Here are some fabulous illustrations from a forthcoming book by Rian Hughes. He's written an introduction about how the book came about and here's an excerpt from it...
I’m sure that, like me, you’re wary of unsolicited emails offering strange and seductive promises. But, sometimes, curiosity can get the better of you. That’s how adventures usually begin.
This is how I find myself using a large Rowney sketchbook to carve my way through the evening crowds around Piccadilly Circus, following Eros’ arrow up to the narrow streets of Soho, London’s notorious sleaze quarter. Though now gentrified by hip bars, advertising agencies and fancy restaurants, there still exists the occasional corner that the new broom has missed.
Above Shafesbury Avenue, just off Old Compton Street, I find an entrance under a gold and black awning. A man in a boxy dinner jacket with a neck wider than his forehead sees me approach and, with the uncanny sixth street-sense all bouncers seem to possess, decides I don’t look like trouble. It’s probably the sketchbook. A red silk rope is lifted and a panelled Victorian door that has been repainted so many times it no longer properly fits its frame is held open.
Once inside the tiny lobby, I part a heavy velvet drape and enter a dimly-lit bar. Candles dance in dimpled red glass holders on darkly polished tabletops. A pinch-cheeked barman from some distant and underdeveloped country is polishing glasses by the cadaverous light of a glass-fronted refigerator. “Is this the right place for the life drawing?”, I ask, trying to sound like I know what I’m talking about. He stops what he’s doing, raises his eyes to look at me, then, with an absolute economy of motion, imperceptibly shifts his head back towards the function room at the rear. I thank him and press on.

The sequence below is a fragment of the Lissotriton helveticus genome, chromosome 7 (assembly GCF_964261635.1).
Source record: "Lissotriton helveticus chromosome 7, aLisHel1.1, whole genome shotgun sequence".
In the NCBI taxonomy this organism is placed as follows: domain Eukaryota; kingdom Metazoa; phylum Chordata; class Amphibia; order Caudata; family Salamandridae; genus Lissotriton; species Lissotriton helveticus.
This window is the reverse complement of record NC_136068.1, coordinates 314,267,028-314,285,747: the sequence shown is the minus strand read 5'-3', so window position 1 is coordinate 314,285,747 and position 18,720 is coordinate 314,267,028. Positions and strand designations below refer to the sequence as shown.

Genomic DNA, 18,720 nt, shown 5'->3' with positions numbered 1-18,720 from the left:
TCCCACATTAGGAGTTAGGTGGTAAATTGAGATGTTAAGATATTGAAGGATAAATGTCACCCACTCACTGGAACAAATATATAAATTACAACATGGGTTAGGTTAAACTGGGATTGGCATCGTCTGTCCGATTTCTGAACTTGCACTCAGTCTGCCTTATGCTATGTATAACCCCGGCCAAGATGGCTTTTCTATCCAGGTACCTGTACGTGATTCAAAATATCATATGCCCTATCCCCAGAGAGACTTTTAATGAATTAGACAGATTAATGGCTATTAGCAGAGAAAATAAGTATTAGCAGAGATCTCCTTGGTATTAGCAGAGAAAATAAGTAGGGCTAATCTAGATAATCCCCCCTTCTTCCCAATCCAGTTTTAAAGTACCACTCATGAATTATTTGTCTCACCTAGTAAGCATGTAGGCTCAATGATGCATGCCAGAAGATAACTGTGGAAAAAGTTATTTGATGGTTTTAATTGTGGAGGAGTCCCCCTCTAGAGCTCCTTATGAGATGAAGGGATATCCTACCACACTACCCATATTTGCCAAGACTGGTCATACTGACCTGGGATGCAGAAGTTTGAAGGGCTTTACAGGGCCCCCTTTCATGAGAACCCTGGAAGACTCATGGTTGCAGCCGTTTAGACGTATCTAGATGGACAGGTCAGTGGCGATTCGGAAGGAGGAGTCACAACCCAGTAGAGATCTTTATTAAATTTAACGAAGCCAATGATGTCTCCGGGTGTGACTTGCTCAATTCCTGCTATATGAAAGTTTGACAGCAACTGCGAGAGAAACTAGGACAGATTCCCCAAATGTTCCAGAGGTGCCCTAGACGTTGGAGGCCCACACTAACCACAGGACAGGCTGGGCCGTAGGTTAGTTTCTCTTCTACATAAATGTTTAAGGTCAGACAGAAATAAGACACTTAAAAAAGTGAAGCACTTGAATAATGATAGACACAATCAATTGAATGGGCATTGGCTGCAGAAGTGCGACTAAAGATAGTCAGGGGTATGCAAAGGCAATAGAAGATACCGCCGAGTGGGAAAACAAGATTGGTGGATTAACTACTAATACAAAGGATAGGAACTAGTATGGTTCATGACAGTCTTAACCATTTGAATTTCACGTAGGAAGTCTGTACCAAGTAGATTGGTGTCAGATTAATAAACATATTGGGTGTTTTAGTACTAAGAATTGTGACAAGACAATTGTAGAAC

I pass small knots of people with their heads bent together conspiratorially, entwined couples on leather settees whose arms are worn through to the coarse fabric musculature underneath. The wood panelling and heavy gilt-framed mirrors give way to a shabbier, loucher decor. To the left is a pair of unpainted chipboard saloon doors with a handwritten sign taped to them. This is it.
I’m late, and the class has already started. In a solo spotlight, on an ornate cast-iron stool, sits a burlesque dancer dressed (barely) in vintage, tasselled and feathered and frozen in an angular dancer’s pose. Around her attentively sit a ring of silent acolytes, bent in supplication over the drawing boards propped on their knees or the edge of a barstool. I find a space, and set out my materials. The girl next to me is drawing with one finger on her iPad, but there’s no pixels for me here, not tonight — just the nostalgic analogue art-school mess of graphite, brush and Indian ink. It’s as if I’m a student again.
The other attendees, I discover, are illustrators, artists and hobbyists, many drawn from Soho’s local animation and special effects houses, and their work turns out to be of a very high standard indeed.
Intermittently attending over a couple of years, I accumulate several hundred drawings, and eventually decide to scan them, clean them up and produce, via the wonders of online digital print, a small black-and-white book. This sells a few dozen copies, mainly to friends in illustration and comics. Image’s Eric Stevenson eventually sees a copy, and very kindly offers to publish it. Now with the option of colour, I revisit some of the drawings and develop others into finished digital illustrations in Illustrator or Photoshop. Here they are.
I hope I don’t physically resemble Toulouse Lautrec, but like him, and more by accident than by design, I’ve produced a particular record of London’s burlesque scene, frozen — just like that model — in a timeless vintage now.
Kew Gardens, 2011
Rian's first burlesque black-and-white book Soho Dives, Soho Divas can be bought here...